Memorandum by the Assistant Secretary of State for Inter-American Affairs ( Miller ) to the Consultant to the Secretary of State ( Dulles )
Export of Jet Aircraft to Venezuela
In our conversation on May 24 you expressed concern over our possible export to Venezuela of jet aircraft, and the fact that the British had already begun to do so. I have drawn up for your further information and background certain of the considerations which the Department is weighing in arriving at a decision on whether to permit the export of U.S. jet aircraft to Venezuela, and the reasons why it was considered impracticable at the time to seek an understanding with the British on this matter.
Discussion: The present Government of Venezuela has during the last six months acquired four jet aircraft from the de Haviland Corporation of Great Britain for the Venezuelan Air Force. It is understood from our Air Attaché in Caracas that the Venezuelan Government has under order an additional four jet aircraft and is considering the purchase of another 12 from this firm to be delivered during the next year. Venezuela, which at the moment has no serious foreign exchange problem, has thus become the second country in Latin America to acquire jet aircraft. Argentina, which purchased slightly under 100 jets from the de Haviland Corporation in 1947, was the first to do so.
This latest action on the part of Venezuela in acquiring British “jets” in preference to U.S. jet aircraft has, of course, caused great concern to the Air Force. Ever since September, 1948, when the Lockheed F–80 was declared “standard for purchase” by the Air Force, the Air Missions in Latin America have conducted a persuasive campaign in favor of U.S. jet aircraft. General Vandenberg, in a letter of January 28, 1949 to the President of the Lockheed Corporation, advised him to “go flat out for this business” in Latin America, since the Air Force had had to make a major cut-back in its own procurement. This stimulation of interest on the part of the Air Force and Lockheed was carried on in the absence of any defense scheme known to the Department which required the use of high potential aircraft by any of the Latin American countries. The concern of the Air [Page 638] Force is now compounded by a report from a Lockheed representative in Latin America that, as an aftermath of the Venezuelan purchase, Colombia, Brazil and possibly Mexico are interested in acquiring de Haviland jet aircraft which can be purchased, with armament included, at a cost estimated to be 50% less than the Lockheed F–80’s, and under conditions of sale which are far less restrictive.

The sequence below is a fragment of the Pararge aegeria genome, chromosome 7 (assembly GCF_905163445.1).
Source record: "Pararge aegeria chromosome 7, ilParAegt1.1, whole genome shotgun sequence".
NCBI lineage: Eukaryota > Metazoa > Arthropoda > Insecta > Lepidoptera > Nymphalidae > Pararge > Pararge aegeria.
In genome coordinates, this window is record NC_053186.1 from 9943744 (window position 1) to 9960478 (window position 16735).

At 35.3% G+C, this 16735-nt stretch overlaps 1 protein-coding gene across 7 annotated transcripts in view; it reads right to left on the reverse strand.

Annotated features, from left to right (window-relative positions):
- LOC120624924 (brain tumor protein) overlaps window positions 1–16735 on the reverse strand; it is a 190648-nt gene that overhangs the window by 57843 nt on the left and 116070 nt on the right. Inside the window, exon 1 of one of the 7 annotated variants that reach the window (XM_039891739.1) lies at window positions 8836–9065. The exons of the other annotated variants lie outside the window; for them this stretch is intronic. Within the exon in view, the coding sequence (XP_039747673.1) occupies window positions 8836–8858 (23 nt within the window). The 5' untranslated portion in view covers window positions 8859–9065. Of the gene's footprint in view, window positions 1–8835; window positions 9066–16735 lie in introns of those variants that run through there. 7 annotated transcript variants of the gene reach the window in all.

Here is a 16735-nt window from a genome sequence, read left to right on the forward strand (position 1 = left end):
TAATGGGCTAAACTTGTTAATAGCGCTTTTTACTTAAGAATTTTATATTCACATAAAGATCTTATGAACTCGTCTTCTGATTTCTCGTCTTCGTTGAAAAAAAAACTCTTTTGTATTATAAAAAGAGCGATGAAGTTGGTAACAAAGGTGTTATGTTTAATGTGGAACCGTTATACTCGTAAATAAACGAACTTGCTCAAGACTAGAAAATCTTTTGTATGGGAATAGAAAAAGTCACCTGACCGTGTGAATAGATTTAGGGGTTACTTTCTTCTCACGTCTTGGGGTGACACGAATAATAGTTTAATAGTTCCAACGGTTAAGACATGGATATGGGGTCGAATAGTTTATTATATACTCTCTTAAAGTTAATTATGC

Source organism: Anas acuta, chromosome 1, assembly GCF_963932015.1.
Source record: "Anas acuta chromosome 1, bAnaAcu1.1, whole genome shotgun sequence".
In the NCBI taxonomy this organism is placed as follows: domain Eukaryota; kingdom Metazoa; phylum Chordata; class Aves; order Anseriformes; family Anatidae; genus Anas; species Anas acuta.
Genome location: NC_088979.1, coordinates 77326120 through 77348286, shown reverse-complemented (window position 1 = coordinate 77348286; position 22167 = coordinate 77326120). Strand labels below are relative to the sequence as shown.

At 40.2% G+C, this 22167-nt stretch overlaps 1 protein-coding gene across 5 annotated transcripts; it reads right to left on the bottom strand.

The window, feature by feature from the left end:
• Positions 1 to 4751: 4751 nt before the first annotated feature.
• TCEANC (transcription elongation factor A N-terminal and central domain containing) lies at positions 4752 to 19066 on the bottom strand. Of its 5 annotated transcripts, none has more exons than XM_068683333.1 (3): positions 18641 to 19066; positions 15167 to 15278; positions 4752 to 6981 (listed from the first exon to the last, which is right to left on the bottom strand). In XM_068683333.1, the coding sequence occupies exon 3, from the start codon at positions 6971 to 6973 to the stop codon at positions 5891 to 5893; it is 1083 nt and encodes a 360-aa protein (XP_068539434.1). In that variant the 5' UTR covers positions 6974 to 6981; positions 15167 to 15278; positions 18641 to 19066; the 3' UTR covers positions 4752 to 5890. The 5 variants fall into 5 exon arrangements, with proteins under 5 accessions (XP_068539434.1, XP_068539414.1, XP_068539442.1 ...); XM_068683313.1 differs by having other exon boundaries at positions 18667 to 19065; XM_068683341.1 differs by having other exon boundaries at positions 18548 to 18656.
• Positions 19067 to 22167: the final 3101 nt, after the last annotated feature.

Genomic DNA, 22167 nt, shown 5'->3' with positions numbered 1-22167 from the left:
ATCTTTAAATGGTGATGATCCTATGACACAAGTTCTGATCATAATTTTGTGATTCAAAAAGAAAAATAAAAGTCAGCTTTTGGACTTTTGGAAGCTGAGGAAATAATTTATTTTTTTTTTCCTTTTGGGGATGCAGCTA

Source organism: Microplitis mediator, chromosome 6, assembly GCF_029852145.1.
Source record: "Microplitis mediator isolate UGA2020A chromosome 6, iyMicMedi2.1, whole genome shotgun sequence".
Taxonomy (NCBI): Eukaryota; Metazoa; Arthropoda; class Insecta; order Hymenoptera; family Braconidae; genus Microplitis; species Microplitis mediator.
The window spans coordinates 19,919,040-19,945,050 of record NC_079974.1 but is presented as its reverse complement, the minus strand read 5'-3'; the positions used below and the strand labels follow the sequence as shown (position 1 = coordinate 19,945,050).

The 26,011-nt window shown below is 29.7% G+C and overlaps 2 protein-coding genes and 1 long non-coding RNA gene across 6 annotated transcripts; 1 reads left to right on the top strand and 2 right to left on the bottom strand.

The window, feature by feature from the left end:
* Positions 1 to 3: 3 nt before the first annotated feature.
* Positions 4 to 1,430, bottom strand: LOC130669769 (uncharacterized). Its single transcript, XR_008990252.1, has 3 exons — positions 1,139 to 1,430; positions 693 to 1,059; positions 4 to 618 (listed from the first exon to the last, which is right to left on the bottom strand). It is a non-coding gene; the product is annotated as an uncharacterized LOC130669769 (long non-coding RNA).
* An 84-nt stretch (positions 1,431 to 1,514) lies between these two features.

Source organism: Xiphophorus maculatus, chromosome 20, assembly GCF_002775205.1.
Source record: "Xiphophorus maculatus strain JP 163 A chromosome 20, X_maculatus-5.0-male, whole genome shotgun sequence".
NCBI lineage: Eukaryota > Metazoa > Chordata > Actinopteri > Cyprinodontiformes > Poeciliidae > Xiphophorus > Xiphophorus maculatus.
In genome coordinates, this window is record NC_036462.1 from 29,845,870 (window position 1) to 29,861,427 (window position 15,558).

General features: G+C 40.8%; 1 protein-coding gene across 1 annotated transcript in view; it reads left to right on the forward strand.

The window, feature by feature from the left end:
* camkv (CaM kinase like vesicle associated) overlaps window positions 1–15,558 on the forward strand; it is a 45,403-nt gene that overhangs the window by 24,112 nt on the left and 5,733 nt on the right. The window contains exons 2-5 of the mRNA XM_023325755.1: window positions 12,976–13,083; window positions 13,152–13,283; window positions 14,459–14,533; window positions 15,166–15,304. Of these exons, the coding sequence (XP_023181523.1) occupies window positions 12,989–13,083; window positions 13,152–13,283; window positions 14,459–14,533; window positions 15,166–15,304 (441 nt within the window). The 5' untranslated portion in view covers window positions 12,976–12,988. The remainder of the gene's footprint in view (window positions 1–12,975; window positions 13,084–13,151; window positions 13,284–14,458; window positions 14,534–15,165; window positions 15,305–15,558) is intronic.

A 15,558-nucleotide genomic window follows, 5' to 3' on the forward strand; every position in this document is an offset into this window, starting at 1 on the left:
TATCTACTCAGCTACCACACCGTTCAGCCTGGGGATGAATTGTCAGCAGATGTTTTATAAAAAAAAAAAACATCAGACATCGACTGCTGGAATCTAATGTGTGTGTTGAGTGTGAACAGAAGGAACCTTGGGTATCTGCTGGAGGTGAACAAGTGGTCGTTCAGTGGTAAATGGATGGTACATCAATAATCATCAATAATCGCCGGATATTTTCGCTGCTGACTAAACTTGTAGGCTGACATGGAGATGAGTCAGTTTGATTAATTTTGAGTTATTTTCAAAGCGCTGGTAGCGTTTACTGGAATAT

Peru to date is the only Latin American country which has manifested a concrete interest in U.S. jets in spite of persuasive sales efforts. Even Peru, however, was hesitant on account of the cost, and canceled its order for four F–80’s when it became apparent that the Department was reluctant to approve an export license.1 The view of the Department in the Peruvian case was based primarily on the obvious lack at that time of any hemisphere defense role for Peru, or any other Latin American country, which would require expensive high potential fighter aircraft, and the heavy drain on the Peruvian economy of the cost of this equipment.
These developments are inescapably linked with the Venezuelan case and have a bearing on the present decision confronting the Department of whether to grant an export to Venezuela of the four F–80 jet aircraft rejected by Peru, in the event that the Venezuelan Government should indicate a desire to purchase them.
In conversations with the Departments of the Air Force and Defense on this subject, the Department has stressed the impropriety of stimulating the sale of costly weapons to Latin America unless they were essential for hemisphere defense plans. The Department has explained that, just as the military have their plans for the defense of the hemisphere, the State Department has its security plans, among which the political cooperation and economic productivity of the Latin American countries are regarded of the utmost importance. The Department has, therefore, emphasized that it is just as anxious to avoid any action that would jeopardize these two factors, as the Defense Department is anxious to promote their ideas of standardization of hemisphere defense equipment, etc.